On February 23 the New York Times reported that ABC News had decided to reduce its staff by a whopping 300 to 400 people, or approximately a quarter of its workforce. Three days later, the paper ran a full-page ad featuring a Photoshopped crowd of the network’s biggest and best-compensated celebrities. It included the stars of Lost, Desperate Housewives and Grey’s Anatomy alongside newly promoted newscasters Evening News anchor Diane Sawyer and Good Morning America host George Stephanopoulos.
Viewed side by side, the advertisement and the news story led to an obvious conclusion: ABC is looting its news division to invest in its stars. CBS did much the same when it enticed Katie Couric away from NBC with a promise of a reported $15 million annual payday plus promotional advertising worth at least another $10 million. Sawyer’s and Stephanopoulos’s new compensation packages are not public, but in 2006 Sawyer was already reportedly making $12 million a year in the job Stephanopoulos now has. When Peter Jennings died five years ago, he left an estate valued at $54 million. (Morning show hosts are paid like anchors because, while less prominent in the media, their shows rake in the big bucks from advertisers.) And yet despite the implications of ABC’s advertising campaign, it is the network’s news rather than its entertainment division that must carry the weight of these salaries. Can it be mere coincidence that the network cannot afford actual journalists anymore?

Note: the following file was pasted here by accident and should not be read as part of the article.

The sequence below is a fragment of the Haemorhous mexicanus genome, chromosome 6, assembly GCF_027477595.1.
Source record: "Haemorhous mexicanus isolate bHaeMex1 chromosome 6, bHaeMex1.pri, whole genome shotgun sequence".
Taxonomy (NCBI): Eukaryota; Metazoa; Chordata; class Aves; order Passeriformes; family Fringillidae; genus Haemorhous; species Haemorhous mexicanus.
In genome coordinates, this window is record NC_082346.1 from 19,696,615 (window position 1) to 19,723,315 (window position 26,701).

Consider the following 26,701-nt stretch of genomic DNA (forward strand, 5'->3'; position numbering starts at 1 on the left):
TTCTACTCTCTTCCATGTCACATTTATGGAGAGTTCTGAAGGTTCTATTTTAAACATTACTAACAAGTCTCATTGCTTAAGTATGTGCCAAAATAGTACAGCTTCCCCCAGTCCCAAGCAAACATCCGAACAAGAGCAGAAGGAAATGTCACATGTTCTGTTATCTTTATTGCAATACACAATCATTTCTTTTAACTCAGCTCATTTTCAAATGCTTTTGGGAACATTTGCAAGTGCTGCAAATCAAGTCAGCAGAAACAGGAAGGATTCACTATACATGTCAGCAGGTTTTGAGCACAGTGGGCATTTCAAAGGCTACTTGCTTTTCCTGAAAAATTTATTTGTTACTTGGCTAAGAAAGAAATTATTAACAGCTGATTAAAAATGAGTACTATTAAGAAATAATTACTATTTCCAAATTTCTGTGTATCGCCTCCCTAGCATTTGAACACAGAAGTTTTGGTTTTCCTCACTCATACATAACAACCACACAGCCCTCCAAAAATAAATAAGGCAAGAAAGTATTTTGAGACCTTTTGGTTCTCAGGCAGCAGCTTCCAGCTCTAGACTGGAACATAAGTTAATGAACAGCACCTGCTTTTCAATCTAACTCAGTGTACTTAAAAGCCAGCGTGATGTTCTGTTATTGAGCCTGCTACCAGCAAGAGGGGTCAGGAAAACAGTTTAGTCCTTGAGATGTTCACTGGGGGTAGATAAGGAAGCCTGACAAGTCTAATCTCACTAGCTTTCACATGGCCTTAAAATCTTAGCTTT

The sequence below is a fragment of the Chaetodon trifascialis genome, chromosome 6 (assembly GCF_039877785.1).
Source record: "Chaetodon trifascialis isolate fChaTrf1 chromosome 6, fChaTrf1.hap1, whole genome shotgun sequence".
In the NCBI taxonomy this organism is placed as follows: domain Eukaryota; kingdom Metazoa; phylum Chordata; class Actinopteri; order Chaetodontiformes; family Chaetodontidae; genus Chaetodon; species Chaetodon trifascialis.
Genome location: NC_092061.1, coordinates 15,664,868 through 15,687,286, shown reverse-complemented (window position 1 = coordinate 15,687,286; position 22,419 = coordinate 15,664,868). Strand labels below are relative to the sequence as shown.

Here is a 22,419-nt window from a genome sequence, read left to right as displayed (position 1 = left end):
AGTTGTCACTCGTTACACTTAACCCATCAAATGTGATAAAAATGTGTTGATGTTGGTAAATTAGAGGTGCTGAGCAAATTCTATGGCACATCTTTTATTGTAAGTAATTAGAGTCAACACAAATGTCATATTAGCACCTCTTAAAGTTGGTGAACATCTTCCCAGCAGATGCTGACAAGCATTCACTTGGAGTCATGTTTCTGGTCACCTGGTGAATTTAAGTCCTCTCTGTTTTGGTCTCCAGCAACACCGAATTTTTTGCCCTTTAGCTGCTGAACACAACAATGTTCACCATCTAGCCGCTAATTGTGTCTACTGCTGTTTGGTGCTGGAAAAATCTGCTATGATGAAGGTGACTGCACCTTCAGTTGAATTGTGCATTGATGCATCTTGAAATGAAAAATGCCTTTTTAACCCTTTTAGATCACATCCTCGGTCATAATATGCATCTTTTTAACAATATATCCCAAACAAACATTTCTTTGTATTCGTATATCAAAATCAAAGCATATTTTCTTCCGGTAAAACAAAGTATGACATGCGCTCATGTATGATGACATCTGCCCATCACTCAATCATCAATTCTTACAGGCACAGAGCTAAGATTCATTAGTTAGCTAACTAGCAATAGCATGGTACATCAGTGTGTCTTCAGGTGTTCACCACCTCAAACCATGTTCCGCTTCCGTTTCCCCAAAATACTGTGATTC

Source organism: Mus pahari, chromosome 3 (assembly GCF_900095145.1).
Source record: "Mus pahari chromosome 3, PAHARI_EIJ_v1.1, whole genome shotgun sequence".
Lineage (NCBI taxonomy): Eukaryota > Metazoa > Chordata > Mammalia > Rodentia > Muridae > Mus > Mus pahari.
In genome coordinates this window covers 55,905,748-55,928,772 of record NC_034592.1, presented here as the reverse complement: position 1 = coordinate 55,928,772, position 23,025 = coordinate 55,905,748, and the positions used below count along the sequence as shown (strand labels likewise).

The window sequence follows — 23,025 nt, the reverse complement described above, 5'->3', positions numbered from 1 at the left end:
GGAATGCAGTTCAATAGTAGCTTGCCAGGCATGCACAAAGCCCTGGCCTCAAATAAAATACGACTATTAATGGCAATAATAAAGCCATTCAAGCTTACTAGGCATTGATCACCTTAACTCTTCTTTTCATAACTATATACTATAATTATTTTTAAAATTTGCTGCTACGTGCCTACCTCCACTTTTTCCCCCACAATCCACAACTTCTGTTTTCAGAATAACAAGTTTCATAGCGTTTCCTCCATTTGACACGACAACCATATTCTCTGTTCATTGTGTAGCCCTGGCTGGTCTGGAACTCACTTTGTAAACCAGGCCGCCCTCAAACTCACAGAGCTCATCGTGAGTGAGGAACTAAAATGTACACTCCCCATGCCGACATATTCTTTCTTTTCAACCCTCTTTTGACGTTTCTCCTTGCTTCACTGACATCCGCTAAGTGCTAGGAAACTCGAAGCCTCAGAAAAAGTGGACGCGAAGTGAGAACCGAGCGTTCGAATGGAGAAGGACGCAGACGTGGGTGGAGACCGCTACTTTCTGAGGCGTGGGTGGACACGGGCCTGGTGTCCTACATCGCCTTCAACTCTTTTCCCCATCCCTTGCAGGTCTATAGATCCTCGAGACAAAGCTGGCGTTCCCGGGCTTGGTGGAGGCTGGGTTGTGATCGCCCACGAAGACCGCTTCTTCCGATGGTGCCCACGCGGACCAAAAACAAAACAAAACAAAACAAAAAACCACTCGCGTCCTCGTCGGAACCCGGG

The news business is everywhere in crisis. CBS’s news division is losing around 6 percent of its staff, and NBC has also made significant cuts, despite its being buoyed by the ability to amortize its costs across MSNBC, CNBC and MSNBC.com. Ironically, given the timing, ABC News president David Westin recently received the Radio-Television Digital News Foundation’s First Amendment Leadership Award. Referring to the "wave after wave" of network cuts, he warned fellow broadcasters, "I can see no greater challenge to the First Amendment than the threats that are being faced by so many of our news organizations…threats to their ability to have the wherewithal to employ reporters and support them with the resources that they need."
Well, I have an idea. Imagine a world in which evening anchors, morning hosts (and even network news division presidents) were paid like journalists instead of hedge-fund managers. How many "resources" would that free up to invest in genuine news-gathering operations? Veteran print editors and reporters at places like the Times and The New Yorker manage to feed and clothe their families without costing their companies a million bucks a month, and they produce a great deal more valuable reporting and analysis than the network news stars do. So, too, do the folks at PBS and NPR. Would any sane person argue that the work of Bill Moyers or Terry Gross is somehow inferior to that of their network counterparts? (Here at The Nation, well, let’s just say salaries are more in line with real cops than the actors who play them on Law & Order.)